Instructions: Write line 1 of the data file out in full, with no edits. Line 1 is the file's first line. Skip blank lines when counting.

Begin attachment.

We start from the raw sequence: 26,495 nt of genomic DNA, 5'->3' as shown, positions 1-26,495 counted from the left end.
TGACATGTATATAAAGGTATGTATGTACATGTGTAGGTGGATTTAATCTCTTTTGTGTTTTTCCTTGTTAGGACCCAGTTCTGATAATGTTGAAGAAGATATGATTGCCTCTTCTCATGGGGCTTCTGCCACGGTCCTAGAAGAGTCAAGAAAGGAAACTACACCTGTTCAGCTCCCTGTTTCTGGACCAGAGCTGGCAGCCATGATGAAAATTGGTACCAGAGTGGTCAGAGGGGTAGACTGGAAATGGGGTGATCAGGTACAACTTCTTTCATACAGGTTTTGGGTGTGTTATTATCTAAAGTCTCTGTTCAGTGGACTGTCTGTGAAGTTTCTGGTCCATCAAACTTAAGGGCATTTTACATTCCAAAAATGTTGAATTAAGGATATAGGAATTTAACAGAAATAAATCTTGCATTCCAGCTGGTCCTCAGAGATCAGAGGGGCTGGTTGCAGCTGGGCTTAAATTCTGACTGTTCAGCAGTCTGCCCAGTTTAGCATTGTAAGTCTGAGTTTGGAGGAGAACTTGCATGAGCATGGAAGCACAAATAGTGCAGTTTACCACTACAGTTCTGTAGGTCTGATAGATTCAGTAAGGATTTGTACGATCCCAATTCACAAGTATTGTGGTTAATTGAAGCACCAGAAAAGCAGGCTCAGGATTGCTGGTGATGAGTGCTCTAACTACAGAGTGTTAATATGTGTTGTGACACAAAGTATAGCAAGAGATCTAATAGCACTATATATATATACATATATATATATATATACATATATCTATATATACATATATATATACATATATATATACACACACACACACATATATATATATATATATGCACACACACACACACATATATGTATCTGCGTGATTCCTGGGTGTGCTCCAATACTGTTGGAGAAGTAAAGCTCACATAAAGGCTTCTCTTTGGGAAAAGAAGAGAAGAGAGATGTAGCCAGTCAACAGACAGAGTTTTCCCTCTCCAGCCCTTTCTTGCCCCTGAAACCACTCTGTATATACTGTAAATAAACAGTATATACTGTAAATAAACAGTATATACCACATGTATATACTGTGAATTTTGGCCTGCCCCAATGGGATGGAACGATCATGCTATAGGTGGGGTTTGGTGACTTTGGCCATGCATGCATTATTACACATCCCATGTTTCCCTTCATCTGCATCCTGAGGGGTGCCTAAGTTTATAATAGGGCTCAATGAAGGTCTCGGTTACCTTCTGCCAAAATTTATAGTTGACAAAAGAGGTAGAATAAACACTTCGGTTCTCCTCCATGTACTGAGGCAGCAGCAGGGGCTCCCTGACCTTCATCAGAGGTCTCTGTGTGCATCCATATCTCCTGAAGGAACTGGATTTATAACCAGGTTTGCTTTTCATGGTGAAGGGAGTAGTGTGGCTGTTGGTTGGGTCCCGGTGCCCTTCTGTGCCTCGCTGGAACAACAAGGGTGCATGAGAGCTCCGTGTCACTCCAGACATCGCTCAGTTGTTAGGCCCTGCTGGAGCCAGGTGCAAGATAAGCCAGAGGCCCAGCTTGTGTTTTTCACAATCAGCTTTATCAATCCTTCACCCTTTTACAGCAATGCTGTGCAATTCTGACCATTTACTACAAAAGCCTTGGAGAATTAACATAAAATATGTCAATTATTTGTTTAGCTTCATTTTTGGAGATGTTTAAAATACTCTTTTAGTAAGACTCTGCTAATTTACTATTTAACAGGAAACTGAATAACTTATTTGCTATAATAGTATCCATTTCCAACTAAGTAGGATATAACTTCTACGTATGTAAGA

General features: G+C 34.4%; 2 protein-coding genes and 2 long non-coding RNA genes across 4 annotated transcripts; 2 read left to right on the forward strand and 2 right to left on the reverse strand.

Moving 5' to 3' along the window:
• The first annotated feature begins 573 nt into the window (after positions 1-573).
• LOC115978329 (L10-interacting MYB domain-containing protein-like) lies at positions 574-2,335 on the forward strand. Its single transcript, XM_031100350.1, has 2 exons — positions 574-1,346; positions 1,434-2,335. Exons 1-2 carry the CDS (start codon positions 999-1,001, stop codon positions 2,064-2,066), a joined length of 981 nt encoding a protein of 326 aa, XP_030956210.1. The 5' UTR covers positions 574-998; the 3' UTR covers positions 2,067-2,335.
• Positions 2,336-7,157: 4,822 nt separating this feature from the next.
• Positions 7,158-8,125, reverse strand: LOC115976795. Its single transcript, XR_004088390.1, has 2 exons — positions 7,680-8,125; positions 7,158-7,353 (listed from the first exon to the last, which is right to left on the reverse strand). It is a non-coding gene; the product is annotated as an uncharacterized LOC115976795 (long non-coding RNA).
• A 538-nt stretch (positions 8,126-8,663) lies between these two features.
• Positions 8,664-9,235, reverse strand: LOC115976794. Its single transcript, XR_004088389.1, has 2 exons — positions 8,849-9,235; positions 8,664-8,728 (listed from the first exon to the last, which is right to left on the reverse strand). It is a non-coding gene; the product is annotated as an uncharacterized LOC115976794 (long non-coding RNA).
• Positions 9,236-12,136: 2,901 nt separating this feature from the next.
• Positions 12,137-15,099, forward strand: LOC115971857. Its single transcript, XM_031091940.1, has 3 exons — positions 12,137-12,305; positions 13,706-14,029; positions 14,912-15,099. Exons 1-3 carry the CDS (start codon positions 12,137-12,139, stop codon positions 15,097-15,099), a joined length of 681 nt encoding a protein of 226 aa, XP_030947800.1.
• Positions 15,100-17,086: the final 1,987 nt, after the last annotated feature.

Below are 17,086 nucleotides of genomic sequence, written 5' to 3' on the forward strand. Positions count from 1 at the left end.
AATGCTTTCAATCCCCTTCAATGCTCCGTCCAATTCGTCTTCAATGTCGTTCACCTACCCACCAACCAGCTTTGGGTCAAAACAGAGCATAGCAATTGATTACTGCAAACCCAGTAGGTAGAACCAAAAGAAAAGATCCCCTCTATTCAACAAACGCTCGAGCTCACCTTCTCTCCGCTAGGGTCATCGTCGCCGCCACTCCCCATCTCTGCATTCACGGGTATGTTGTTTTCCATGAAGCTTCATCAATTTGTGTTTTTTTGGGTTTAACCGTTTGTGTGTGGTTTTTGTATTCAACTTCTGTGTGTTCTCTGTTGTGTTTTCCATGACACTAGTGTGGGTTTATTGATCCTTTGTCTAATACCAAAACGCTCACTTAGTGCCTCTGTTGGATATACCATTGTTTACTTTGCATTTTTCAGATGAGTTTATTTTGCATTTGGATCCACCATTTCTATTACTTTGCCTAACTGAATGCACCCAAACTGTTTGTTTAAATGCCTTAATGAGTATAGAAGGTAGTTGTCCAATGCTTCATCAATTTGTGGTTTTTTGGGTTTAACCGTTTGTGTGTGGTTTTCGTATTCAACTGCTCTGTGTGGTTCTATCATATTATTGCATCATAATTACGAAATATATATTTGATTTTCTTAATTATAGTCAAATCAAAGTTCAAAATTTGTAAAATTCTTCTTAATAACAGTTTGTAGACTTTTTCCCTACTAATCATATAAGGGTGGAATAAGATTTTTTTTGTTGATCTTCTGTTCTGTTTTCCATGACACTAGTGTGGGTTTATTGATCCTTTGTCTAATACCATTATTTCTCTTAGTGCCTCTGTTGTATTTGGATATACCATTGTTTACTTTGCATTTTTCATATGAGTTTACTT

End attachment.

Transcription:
We start from the raw sequence: 26,495 nt of genomic DNA, 5'->3' as shown, positions 1-26,495 counted from the left end.